Exclusive: President Obama’s “regime change” policy in Syria has rested on a hopeful fantasy about the existence of a “moderate” rebel force and a willful blindness toward the jihadists who actually stand to gain power – a dangerous mix of make-believe and denial – as Ted Snider explains.
U.S. policy toward the Middle East carries an extraordinary burden of strategically outdated and politically overweight baggage, from oil deals with Saudi Arabia to emotional ties to Israel. What’s needed now is a thorough reexamination of what’s in the U.S. national interest, says ex-CIA analyst Paul R. Pillar.
Exclusive: The latest neocon gambit is to build support for “regime change” in Syria by downplaying the evils of Al Qaeda, rebranding it as some sort of “moderate” terrorist force whose Syrian affiliate is acceptable to Israel and supported by Saudi Arabia. But this audacious argument ignores reality, writes Daniel Lazare.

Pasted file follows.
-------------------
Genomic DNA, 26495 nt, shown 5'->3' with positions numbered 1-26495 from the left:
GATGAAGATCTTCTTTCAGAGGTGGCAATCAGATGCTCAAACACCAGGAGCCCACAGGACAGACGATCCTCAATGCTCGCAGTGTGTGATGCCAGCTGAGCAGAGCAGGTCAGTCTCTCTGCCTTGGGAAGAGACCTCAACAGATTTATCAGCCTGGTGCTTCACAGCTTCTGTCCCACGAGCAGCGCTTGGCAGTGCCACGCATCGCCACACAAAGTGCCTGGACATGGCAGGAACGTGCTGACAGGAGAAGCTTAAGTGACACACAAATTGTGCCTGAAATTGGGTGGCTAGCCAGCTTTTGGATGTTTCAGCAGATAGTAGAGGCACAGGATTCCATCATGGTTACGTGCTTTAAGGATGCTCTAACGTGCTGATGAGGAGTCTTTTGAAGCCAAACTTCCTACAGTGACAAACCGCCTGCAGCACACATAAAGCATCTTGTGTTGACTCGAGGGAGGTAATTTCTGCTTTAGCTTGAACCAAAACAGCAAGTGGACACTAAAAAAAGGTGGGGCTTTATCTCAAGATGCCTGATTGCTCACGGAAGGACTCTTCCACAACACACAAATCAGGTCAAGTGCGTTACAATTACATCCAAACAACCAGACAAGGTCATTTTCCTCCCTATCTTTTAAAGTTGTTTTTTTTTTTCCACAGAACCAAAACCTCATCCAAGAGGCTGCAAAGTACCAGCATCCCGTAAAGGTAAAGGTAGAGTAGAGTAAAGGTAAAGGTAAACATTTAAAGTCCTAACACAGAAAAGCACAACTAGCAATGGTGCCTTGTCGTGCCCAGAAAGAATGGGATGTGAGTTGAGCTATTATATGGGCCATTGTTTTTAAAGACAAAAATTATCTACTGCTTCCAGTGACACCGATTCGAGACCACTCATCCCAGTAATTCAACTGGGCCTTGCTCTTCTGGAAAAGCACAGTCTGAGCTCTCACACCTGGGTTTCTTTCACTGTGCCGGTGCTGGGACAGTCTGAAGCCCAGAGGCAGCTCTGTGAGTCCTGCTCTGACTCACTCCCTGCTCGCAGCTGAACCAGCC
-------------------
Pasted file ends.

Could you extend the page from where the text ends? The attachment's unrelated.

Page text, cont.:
In Syria, the war to overthrow the secular government in Damascus has attracted Islamic militants from around the world, but they have relied on funding and support from Saudi Arabia, Qatar and – perhaps most importantly – Turkey, where an election reflected growing popular resistance to this war policy, writes Rick Sterling.
Ever since Iran made it on to the neocon “regime change” list, its actions have been put through the special prism of demonization that is reserved for U.S. “enemies.” Now, those exaggerations and distortions are obstructing an agreement to constrain Iran’s nuclear program, writes ex-CIA analyst Paul R. Pillar.
Exclusive: Despite the risk that Syria’s Christians, Alawites and Shiites will be slaughtered by Sunni extremists, the Obama administration is backing the Saudi-Israeli demand for “regime change” in Damascus, including tweeting bogus accusations linking Syria’s secular regime to ISIS, writes Daniel Lazare.